An influential Pentagon advisory board is poised to recommend Defense Secretary Robert Gates close contractor-heavy U.S. Joint Forces Command (JFCOM) and rid his office and the Joint Staff of redundant functions, moves that could save billions of dollars.
As part of work ordered by Gates under his war on overhead and inefficiencies, a Defense Business Board study group is urging him to also shutter its Networks and Information Integration directorate. NII, as it's known in the defense community, resides within the Office of the Secretary of Defense (OSD).
The Defense Business Board task force also is recommending Gates initiate a hiring freeze for OSD, all Joint Staff directorates and all combatant commands.
Those recommendations are part of a set of preliminary recommendations the board unanimously approved July 22. The board expects to submit these initial findings to Gates soon in an informational memo, followed in October by a broader set of longer-term cost-cutting proposals.
The board also will advise Gates to seek to "eliminate organizational duplication and overlap" across the department. A fourth proposal will advise an immediately effective directive to "seriously curtail all indirect spending" on things like "duty station moves, travel [and] conferences," states the preliminary DBB report. This recommendation also calls for Gates to modify the so-called "use it or lose it policy" on such funds, "which only promotes wastes," the report states.
The JFCOM and NII closures are part of a broader recommendation that will go to the secretary soon to shrink the military's combatant commands, which the board has concluded are swollen with thousands of expensive contractors - many in redundant positions.
Gates asked the board to propose ways the department can slash $101 billion over five years from overhead and unneeded costs. Gates wants to transfer those savings to hardware programs he feels are needed to combat future threats.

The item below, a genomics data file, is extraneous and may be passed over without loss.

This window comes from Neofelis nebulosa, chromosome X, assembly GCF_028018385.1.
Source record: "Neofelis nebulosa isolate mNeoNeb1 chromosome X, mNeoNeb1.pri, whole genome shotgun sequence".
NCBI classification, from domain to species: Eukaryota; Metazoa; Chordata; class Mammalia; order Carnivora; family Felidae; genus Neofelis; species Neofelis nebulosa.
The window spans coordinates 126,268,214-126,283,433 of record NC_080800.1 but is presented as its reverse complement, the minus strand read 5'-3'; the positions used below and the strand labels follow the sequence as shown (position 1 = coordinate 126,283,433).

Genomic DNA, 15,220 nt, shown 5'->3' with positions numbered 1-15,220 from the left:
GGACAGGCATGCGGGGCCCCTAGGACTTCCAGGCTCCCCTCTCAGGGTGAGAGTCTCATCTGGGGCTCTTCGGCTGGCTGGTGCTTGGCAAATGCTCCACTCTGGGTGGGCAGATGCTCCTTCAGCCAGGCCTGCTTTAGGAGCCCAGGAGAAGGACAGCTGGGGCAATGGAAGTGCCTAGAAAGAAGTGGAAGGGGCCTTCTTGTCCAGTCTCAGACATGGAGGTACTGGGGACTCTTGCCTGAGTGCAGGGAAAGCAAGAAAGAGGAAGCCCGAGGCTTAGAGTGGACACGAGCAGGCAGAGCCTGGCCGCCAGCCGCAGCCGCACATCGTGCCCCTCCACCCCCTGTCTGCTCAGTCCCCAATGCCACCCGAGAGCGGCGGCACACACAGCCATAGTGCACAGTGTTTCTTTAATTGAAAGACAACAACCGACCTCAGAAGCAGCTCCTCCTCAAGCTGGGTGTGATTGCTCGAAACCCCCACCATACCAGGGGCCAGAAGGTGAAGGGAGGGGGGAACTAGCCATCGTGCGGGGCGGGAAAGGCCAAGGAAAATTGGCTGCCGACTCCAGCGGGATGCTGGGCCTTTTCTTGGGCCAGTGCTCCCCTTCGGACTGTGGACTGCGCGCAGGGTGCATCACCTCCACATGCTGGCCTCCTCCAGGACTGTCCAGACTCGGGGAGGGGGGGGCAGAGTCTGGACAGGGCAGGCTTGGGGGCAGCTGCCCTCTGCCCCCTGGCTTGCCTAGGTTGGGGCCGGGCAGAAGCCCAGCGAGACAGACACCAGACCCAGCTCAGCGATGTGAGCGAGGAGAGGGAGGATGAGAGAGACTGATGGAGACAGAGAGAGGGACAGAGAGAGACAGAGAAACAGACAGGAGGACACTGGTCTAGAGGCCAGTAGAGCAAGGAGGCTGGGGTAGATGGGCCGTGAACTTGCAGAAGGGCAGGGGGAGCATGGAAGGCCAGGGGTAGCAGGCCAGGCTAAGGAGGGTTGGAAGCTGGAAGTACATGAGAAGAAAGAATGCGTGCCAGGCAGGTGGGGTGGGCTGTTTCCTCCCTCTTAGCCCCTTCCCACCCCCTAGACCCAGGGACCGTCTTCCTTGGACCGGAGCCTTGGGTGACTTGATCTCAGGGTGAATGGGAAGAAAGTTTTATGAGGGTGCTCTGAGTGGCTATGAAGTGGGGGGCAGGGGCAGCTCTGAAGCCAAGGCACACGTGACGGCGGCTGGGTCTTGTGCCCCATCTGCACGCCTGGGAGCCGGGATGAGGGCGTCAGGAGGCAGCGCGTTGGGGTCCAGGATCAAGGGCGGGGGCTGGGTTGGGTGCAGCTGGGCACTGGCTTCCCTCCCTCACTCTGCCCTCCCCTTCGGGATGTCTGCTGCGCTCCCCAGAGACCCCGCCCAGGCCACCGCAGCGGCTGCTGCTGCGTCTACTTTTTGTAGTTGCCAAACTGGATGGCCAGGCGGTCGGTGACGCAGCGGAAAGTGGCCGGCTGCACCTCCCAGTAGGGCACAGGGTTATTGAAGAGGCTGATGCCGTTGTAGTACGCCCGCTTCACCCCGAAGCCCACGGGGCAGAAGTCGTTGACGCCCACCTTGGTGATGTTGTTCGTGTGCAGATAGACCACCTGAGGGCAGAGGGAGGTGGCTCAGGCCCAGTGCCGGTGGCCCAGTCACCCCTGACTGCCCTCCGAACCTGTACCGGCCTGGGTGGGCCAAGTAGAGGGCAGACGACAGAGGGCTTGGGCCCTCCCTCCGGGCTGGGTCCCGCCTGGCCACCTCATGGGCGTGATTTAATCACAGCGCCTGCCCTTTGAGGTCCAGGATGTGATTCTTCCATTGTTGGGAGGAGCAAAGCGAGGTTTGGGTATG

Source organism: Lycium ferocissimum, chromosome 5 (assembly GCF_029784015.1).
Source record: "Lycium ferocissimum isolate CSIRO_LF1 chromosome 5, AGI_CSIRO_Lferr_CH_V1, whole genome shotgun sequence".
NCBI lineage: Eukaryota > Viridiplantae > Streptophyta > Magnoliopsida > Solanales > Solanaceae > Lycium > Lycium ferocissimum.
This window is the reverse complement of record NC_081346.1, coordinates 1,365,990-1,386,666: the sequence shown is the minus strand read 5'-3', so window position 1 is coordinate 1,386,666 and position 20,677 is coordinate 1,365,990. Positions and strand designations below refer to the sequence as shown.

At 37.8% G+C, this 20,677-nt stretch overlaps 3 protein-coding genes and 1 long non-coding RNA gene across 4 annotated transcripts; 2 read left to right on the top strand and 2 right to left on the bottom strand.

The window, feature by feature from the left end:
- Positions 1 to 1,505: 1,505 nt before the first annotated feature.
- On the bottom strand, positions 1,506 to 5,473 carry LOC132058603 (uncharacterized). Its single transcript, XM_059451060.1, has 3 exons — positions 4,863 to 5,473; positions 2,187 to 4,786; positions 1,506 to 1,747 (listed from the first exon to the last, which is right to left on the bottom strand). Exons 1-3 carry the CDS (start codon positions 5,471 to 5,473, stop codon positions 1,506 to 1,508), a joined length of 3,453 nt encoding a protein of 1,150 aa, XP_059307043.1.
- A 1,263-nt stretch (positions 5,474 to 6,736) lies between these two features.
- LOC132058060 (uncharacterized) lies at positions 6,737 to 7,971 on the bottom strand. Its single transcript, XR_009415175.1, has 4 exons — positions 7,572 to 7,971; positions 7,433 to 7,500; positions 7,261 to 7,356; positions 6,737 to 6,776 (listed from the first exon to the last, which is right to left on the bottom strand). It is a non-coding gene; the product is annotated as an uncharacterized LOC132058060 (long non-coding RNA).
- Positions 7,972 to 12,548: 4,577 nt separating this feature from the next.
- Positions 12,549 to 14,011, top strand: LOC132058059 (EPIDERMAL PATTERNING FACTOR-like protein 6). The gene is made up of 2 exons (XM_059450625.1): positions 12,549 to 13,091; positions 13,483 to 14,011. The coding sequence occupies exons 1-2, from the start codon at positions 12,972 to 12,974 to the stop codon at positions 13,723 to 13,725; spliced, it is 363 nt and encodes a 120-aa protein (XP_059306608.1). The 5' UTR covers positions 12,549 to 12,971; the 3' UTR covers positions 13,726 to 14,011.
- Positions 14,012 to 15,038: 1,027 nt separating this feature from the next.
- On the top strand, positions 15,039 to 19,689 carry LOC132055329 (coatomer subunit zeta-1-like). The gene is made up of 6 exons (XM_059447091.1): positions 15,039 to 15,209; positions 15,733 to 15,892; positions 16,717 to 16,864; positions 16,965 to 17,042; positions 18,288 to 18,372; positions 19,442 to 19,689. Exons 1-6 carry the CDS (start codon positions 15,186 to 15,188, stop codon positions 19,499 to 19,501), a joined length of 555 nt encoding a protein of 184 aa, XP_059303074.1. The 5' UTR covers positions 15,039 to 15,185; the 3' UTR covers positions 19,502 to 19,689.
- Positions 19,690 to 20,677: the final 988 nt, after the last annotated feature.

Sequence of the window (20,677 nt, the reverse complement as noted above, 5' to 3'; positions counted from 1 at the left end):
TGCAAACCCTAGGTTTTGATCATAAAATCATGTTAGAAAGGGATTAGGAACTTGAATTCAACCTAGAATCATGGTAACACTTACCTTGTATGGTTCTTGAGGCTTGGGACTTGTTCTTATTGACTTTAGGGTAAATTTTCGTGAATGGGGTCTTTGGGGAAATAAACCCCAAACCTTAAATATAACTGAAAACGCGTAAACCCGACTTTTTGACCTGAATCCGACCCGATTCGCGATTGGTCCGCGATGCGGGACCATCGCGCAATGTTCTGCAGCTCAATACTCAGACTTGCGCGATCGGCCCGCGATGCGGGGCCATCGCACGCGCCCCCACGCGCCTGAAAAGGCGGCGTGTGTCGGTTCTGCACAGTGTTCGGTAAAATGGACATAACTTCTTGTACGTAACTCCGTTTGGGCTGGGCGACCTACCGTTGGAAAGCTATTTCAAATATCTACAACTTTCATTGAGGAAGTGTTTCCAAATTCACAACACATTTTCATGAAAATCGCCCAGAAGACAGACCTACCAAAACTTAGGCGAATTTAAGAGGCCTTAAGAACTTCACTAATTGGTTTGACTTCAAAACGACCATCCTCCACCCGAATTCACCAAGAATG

With war funding included, U.S. military spending for fiscal 2010 will approach $661 billion. The DBB study group estimates "at least $200 billion - $ 1 trillion across the [future years defense plan] - is overhead." If the Defense Department's overhead was its own nation, it would rank 49th globally in total gross domestic product - just behind Singapore and Portugal, and just ahead of Israel and the United Arab Emirates.
The Business Board has for about a year predicted major turbulence ahead for the U.S. defense budget as several forces finally converge: federal deficit reduction efforts, the economic slowdown, ever-escalating DoD healthcare and personnel costs, and the end of two wars. The board estimates the interest Washington will pay on the federal debt will exceed the annual defense budget by 2017.
Board members believe that to avoid fiscal calamity, the Pentagon will have to find savings beyond Gates' $101 billion target.
The preliminary report the advisory board approved made it clear the Pentagon must get a range of personnel and organizational costs under control if it wants to avoid killing more major weapon programs.
"Many combatant commands are staff- and contractor-heavy and very expensive," states the preliminary DBB report.
The DBB study group found Joint Forces Command is made up of more contractors than DoD uniformed or civilian employees. The number of government workers is around 3,000, while hundreds more contractors work at its various subcommands.
A chart in the study group's presentation shows 14 JFCOM subcommands and organizations.